Paying doctors differently and adding other health professionals to the team appears to result in moderately improved diabetes care for patients in Ontario, Canada's largest province, according to research published in CMAJ (Canadian Medical Association Journal)
Countries such as the United States and Canada are exploring ways to deliver better primary care such as changing the way doctors are paid and practices organized. Many family physicians are moving away from fee-for-service payment toward salaried or capitation payment. In capitation, physicians earn a set fee per patient per year, regardless of the number of patient visits, rather than a fee per service provided. Since 2002 in Ontario, 45% of primary care physicians have moved to capitation payment, and about half of these physicians are part of a family health team, where they deliver care with a team of other health professionals.
This study, based on data on more than 10 million patients, looked at whether the move of physicians to blended capitation models with care provided by a health care team improved patient outcomes. The data came from the Ontario Health Insurance Plan (OHIP) and the Institute for Clinical Evaluative Sciences (ICES).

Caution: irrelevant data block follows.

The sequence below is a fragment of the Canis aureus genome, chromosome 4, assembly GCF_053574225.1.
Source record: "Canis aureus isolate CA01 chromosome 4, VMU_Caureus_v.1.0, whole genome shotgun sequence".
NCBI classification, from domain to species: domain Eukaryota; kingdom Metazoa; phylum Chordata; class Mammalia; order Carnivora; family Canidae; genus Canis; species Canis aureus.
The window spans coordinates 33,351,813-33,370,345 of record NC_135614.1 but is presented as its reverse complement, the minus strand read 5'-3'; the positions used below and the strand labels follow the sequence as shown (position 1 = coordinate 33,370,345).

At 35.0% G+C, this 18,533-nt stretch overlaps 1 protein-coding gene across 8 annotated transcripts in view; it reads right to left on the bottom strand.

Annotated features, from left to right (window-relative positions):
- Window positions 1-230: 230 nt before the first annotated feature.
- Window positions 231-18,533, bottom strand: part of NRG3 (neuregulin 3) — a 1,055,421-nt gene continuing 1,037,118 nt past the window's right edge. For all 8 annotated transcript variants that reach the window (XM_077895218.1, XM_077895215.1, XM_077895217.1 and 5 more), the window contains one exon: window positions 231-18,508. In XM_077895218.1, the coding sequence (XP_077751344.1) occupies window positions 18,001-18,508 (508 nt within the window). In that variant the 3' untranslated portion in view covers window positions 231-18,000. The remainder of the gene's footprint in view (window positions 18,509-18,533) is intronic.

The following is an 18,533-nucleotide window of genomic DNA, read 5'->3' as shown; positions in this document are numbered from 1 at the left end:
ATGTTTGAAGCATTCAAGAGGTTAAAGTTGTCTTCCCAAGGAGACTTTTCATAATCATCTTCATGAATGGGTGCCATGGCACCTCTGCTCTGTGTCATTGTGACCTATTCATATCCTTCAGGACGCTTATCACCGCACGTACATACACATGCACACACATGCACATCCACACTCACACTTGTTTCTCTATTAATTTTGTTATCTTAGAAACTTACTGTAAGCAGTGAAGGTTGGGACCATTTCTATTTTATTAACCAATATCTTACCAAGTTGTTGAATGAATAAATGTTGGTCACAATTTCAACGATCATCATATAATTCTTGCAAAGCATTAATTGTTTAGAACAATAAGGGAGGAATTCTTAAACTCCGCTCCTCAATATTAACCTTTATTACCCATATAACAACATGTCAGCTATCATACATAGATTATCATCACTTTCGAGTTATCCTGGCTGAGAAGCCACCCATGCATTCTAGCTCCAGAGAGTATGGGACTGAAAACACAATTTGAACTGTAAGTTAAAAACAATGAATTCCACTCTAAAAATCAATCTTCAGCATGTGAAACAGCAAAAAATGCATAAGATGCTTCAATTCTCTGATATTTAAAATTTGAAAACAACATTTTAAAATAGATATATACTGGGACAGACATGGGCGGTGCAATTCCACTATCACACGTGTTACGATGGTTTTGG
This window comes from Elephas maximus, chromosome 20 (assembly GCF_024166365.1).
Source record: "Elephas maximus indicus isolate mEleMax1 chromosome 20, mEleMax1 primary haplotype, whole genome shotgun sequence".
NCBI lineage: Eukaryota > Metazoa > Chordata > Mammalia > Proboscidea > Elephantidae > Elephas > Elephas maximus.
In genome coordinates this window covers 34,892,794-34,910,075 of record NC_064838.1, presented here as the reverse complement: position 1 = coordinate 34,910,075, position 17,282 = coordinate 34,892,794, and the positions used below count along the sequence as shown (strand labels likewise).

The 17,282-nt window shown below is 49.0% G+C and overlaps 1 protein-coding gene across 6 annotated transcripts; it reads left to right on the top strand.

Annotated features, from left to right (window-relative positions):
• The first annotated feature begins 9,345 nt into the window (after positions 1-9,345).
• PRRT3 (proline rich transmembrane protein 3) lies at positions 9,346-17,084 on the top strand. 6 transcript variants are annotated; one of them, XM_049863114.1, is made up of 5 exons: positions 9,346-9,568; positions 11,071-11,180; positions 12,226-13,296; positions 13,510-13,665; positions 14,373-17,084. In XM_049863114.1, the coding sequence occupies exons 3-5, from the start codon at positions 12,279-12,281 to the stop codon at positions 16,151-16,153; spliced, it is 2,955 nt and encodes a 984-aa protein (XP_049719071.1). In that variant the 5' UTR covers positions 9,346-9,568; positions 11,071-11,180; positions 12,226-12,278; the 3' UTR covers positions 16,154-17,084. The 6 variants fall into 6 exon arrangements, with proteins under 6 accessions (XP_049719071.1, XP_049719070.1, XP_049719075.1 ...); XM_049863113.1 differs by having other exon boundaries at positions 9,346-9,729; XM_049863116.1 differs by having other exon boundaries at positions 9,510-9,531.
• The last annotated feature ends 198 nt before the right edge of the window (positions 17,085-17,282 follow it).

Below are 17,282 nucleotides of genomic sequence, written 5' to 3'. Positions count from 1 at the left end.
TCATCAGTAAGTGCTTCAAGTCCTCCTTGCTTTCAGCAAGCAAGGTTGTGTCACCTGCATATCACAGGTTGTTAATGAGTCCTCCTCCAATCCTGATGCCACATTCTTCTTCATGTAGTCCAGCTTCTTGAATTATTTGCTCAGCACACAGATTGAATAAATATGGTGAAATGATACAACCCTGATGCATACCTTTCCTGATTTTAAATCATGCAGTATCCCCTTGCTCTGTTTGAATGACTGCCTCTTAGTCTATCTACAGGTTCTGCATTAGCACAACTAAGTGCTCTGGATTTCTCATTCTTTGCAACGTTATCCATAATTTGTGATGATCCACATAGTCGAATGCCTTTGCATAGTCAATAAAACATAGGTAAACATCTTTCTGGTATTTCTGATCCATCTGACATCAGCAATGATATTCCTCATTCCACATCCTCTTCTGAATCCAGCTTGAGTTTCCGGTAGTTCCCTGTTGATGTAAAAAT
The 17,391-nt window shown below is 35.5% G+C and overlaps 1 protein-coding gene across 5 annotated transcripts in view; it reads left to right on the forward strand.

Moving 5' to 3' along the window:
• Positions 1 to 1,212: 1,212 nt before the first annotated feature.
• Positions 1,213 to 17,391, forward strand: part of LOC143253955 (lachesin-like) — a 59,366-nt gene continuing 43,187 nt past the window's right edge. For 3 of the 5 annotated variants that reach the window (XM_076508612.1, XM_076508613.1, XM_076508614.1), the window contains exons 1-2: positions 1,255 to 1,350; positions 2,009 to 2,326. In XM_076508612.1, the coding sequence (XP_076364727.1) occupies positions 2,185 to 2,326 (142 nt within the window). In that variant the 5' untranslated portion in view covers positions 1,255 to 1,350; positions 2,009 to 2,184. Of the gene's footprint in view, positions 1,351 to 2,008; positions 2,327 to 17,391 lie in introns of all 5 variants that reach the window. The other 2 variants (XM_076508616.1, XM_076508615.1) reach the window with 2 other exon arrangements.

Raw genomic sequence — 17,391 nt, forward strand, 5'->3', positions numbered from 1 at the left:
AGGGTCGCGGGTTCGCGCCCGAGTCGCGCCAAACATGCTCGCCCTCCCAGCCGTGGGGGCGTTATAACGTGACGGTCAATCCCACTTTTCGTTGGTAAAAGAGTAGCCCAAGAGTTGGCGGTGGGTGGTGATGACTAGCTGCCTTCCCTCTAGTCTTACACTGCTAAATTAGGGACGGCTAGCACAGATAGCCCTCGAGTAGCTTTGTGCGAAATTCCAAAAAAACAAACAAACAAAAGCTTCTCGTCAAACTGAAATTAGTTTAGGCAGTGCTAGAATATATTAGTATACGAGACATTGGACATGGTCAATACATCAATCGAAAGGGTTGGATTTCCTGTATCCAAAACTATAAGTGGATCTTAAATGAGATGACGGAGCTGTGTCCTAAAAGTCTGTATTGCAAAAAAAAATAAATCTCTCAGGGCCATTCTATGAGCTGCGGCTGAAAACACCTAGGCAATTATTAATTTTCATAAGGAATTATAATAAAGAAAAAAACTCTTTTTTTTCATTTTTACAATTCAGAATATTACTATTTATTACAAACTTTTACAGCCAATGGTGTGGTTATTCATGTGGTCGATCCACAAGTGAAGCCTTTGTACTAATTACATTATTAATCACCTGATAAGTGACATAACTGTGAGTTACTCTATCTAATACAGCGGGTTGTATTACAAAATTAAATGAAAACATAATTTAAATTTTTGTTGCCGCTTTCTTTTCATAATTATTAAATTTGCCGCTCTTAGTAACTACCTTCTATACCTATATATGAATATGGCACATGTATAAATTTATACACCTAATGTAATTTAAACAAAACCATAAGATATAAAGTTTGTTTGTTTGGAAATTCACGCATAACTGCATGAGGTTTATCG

Patients who were cared for by physicians in a family health team were more likely to be monitored for diabetes (40% v. 32%), and to undergo screening for breast cancer (77% v. 72%) and colorectal cancer (63% v. 61%), than those in a fee-for-service practice. After adjusting for patient and physician factors, patients cared for by family health teams were 22% more likely to receive recommended diabetes testing, 6% more likely to be screened for breast cancer and 3% more likely to be screened for colorectal cancer than patients in a fee-for-service model. Patients with family health teams experienced the greatest improvements in diabetes care over time but had similar improvements in mammography and colorectal cancer as patients not with a family health team.
"Our findings suggest that the shift to capitation payment and the addition of nonphysician health professionals to the care team have led to moderate improvements in processes of diabetes care, but the effects on cancer screening are less clear," writes Dr. Tara Kiran, Department of Family and Community Medicine, St. Michael's Hospital and ICES, Toronto, Ontario, with coauthors.
The researchers note big differences in the characteristics of physicians and patients in family health teams compared with those not in such teams. For example, patients in family health teams were more likely to be Canadian-born, live in rural areas and have fewer health problems. These differences may have influenced the findings, despite the authors' attempts to control for them.
The authors suggest that changing the way physicians are paid and adding other health professionals to the team has the potential to improve quality of care, although this needs to be weighed against the cost of reforms. The Ontario government has recently restricted physician entry into family health teams.